In other words, the mayoral election has become a bit of a contest, less one-sided than usual. I recommend that you read and watch for yourself. It will take about 45 minutes in total, but it will help enable you to make an informed decision between Malcolm Brodie and Richard Lee and also Cliff Wei, since he’s prominent in the video too.

You’ll find the video within Graeme Wood’s online Richmond News article with a rather long title: “Brodie refuses to shake Lee’s hand after debate: Visibly upset mayor walked off Shaw stage after live TV tussle with rival Richard Lee.” The illustration with this article is from Graeme Wood’s article too.


This blog has many articles about the 2014 Richmond Election. You can click that link or use the search box or the drop-down Categories menu, both at top left.

For articles about choices for councillor consider these:

Picking a 4-year team of Richmond councillors

October 31, 2014

This article is my personal view. I am not speaking for the Garden City Conservation in it. Neither I nor the society endorses candidates, but I can still go further than the society in my personal opinions.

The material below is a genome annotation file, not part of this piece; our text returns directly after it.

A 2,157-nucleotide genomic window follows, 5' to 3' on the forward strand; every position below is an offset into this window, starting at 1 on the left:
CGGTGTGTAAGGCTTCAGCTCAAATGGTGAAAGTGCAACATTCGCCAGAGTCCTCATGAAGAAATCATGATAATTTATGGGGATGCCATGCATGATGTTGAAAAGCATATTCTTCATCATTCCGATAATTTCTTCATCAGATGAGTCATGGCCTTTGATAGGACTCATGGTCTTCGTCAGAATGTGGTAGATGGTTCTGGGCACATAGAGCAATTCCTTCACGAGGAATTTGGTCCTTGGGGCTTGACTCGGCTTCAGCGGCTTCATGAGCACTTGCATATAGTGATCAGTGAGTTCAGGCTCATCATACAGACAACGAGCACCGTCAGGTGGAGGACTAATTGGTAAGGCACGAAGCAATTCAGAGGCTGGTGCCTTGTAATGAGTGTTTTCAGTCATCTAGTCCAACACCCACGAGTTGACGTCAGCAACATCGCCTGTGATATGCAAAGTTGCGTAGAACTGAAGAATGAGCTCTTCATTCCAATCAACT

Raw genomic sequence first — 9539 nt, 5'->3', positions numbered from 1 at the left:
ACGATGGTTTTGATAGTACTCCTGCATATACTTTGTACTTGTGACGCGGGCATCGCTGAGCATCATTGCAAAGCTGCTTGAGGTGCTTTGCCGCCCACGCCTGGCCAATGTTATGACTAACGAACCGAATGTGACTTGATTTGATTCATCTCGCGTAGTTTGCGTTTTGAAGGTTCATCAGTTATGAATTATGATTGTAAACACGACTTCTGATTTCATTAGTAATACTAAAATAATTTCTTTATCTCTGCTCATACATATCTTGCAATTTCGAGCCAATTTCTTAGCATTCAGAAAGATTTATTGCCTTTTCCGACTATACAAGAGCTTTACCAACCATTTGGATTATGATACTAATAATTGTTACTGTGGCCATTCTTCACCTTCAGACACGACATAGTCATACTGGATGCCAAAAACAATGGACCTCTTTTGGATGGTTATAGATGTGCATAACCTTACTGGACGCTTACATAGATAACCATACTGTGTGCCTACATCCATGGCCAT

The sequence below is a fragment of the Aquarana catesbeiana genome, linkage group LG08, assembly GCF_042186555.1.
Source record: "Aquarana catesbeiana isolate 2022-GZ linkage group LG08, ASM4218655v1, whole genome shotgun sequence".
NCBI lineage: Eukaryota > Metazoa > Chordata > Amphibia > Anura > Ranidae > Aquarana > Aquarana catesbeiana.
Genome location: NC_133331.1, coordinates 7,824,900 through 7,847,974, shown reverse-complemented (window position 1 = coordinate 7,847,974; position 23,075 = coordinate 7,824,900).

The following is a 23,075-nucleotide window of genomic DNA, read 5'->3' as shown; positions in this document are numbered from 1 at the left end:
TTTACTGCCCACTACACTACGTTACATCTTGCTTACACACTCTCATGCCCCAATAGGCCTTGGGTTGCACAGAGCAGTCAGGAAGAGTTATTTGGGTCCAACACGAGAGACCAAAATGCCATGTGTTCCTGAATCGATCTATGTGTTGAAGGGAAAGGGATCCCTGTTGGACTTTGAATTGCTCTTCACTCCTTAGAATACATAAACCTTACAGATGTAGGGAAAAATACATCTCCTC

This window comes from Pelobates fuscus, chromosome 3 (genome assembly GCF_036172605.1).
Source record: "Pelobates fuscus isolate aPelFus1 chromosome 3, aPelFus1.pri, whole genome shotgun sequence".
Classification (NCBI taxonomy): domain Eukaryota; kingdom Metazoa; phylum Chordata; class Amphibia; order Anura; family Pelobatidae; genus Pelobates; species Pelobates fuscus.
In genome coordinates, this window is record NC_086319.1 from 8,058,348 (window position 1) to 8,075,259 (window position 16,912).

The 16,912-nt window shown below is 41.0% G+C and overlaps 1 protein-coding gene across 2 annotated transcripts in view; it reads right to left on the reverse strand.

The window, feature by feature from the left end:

2014 Richmond Council election picks

It’s time to rebuild Richmond council for a strong four years —ill late 2018. We need “new blood” that’s ready to succeed in team roles from the start and for the long term. To that I’d add a savvy old-timer or two who put citizens first, not developers first.

As a voter, I’ve viewed the all-candidate meetings as tryouts for the council team. Great new talent!

One party wants the city to pay consultants to curb its spending. At a tryout, Grace Tsang and Alexa Loo had no-cost solutions. Grace, a school trustee and financial planner, proposed an audit committee like the school board’s. For clear sidewalks, Alexa would guide residents to trim back shrubs but bill at cost if the city has to step in.

For a question about the ALR legacy of the Garden City Lands, incumbents who’d hindered it puffed about their own legacy. In contrast, Adil Awan and Coun. Chak Au cited community perseverance to save the lands for ALR values. Bonus points to Laura Nastasa, whose insight began with the honest “I worked on the developer side at first.”

Note: Earlier, Coun. Harold Steves had described the community role in many conservation successes, including the lands. When he brought in his own role, it was the truth.

From seven years working with Carol Day and Michael Wolfe, I admire how they’ve led community action for neighbourhoods and the environment. Also, they often bring input to council meetings. Anyone half-awake can echo staff, but Carol and Michael go further.